Editor’s note: This is a weekly series focusing on the importance of buying local.
Michaelene and Rich Kalinowski both had demanding jobs.
But Michaelene, who directed and built truck driving schools in three states, was forced into retirement in 2008. Rich, a former construction manager, retired nearly 10 years ago.
The South Franklin Township couple are not ones to sit around. Both became immersed is their hand-made skills, Rich with woodworking and Michaelene with crafting with a focus on stained glass, fused glass, crocheting, quilting and making baby blankets.
The Kalinowskis are a perfect example of those who should be celebrated this weekend as National Handmade Day is being celebrated – annually on the first Saturday in April. It recognizes all those who put forth their creative talents into gifts warming the heart and leaving us awed.
“I always had an interest,” Michaelene said. “When forced into retirement, you have to reinvent yourself, a self-journey of complete evolution. It’s really evolved for me.
“I always loved crafting and when I was working didn’t have time to do it. We moved here from the South Hills in 2004 and we love the community here. It’s tight-knit, and it helped me broaden my horizons with the craft.”
Rich said in retirement one must find him or herself and find out what you like.
“I got into woodworking by accident,” he said. “I was able to purchase a lot of tools at a cheap price. I make a lot of different things, for myself or give them away. Carving, you name it, I can do it.”
He also makes corn hole boards, furniture and is rebuilding a 1975 Harley Davidson motorcycle.
“We have varied interests,” Rich said. “My wife is the crafter though. She can make anything.”
Donna and Karen Sukel, retired teachers, make beautiful jewelry. While it’s not a business per se, the sisters made a lot of teachers in Washington School District happy through the years.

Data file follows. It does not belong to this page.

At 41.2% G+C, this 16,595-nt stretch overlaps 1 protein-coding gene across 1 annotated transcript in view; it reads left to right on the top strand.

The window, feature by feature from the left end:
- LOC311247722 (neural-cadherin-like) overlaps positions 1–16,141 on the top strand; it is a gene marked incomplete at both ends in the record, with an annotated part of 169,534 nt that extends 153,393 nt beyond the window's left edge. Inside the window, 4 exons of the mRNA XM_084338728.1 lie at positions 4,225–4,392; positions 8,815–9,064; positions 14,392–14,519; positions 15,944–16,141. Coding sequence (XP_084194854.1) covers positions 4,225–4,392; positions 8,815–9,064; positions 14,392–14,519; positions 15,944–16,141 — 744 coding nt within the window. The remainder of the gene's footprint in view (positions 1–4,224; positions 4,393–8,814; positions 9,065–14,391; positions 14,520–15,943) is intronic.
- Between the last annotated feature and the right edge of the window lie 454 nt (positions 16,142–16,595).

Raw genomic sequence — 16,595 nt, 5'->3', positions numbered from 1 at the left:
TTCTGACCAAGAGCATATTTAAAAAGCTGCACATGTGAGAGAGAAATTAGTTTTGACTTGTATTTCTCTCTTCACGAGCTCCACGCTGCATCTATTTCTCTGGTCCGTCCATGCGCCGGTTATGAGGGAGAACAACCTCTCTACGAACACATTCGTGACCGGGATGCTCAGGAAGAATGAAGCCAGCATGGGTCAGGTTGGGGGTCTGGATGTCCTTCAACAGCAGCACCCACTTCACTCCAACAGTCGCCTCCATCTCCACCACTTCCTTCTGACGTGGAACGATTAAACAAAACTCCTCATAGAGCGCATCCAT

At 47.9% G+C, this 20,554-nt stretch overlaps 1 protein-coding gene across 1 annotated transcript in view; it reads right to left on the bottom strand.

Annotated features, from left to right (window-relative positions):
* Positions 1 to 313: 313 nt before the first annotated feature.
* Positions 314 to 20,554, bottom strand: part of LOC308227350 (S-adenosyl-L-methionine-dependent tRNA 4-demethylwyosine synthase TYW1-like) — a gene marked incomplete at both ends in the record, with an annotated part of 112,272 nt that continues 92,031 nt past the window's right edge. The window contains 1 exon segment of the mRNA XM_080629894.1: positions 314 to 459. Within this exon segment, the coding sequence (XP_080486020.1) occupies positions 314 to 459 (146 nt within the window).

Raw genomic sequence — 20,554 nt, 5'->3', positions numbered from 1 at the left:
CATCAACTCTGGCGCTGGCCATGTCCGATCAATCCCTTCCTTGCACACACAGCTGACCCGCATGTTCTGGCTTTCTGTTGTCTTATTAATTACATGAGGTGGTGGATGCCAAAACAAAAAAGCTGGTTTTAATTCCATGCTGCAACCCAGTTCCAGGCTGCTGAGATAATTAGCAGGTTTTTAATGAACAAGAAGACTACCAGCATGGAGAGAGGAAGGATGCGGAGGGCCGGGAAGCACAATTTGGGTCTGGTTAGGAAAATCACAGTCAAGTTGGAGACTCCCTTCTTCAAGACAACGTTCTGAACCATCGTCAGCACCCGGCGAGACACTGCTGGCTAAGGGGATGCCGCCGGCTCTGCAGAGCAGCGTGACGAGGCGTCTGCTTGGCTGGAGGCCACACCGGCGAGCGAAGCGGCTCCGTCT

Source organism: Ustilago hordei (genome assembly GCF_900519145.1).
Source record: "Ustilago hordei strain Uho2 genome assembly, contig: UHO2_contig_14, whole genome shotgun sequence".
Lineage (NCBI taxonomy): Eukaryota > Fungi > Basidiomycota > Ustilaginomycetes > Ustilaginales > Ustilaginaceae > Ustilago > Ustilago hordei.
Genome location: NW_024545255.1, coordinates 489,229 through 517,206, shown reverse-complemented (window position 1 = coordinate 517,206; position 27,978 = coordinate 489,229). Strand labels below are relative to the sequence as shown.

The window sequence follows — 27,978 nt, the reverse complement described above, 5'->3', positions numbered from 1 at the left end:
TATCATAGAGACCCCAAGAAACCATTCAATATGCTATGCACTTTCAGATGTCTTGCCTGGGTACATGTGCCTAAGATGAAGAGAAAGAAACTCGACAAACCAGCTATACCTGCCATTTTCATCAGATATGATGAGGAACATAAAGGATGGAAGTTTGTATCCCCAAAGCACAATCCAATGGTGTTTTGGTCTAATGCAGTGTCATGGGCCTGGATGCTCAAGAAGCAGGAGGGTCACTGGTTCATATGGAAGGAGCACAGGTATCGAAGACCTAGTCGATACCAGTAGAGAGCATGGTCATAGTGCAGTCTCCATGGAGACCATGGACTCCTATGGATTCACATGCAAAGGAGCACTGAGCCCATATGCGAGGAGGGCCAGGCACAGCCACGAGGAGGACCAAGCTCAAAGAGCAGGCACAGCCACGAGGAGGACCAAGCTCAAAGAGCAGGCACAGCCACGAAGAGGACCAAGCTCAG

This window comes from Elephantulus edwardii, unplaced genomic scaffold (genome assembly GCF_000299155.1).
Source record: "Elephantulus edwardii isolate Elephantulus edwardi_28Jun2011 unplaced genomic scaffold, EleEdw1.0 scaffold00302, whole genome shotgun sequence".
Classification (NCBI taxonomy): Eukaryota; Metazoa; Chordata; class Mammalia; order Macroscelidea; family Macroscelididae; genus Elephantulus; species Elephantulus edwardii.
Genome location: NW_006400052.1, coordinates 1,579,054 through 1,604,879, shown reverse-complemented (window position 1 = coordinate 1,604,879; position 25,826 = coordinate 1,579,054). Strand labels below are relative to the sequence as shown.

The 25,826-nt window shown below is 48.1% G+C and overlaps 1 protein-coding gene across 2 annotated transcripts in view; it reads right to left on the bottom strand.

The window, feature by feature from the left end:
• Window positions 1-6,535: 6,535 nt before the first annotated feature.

“We started this years ago,” Donna Sukel said. “We took beading classes at the old Washington Arts building. We made a lot of beads, but it became boring. Now we work with metals, Smith’s sterling silver sheet and copper sheet.
“We make bracelets, necklaces and earrings. We also work with copper and silver wire.”
The Sukels work with rolling machines, they solder with torches, use anvils and do attend some festivals and a Christmas show.
“We basically do this for fun,” Donna said. “It’s our retirement. We don’t have a website because we don’t want to feel pressed. It’s basically word of mouth. People will call us.
“We started this when we were still working. It sort of snow balled and we’d have some shows at the school.”
Sarah Trenk is a retired fiber arts for crafting, foods and nutrition teacher from Monessen High School, who now makes crafts and attends shows and promotes her goods.
“Mine are predominantly repurposed items,” Trenk said. “I make purses out of wool and clothes, old jeans.
“I convert men’s shirts into aprons. I also make potholders, pillows, wallets and little boxes from scraps. I sell a lot of ornaments, birds and animals are hot items.”
Trenk added she also sells a lot of patchwork and old blue jeans.
“I do very well because people see me,” she added. “People will call me because we became friends, or they kept my card. I love to sew, and I enjoy going to shows and being among people.”
Donna J. Gazboda is 79-years-old and has been crocheting and making wedding cakes for nearly 50 years. The Carrol Township resident is a master nut roll baker. She won several blue ribbons at the Washington County Fair for her crocheting. With the exception of the wedding cakes, she never sold her goods.
“I don’t sell (the nut rolls) because the price would have to be high (because of the price of ingredients) and people wouldn’t pay that. I do it for family and friends.”
Nancy Trapuzzano takes it even a step further.
When she was a little girl crafting and making special things became a hobby.
“As I got older, it just expanded,” she said. “I like making seasonal things and special things that would be special to somebody.
“Special gifts are important. Anyone can go to the store and buy something. In giving a special gift, you’re giving your time as well.”
She also makes items for charities and for donations to the needy.
“These items can make people feel special,” Trapuzzano said.
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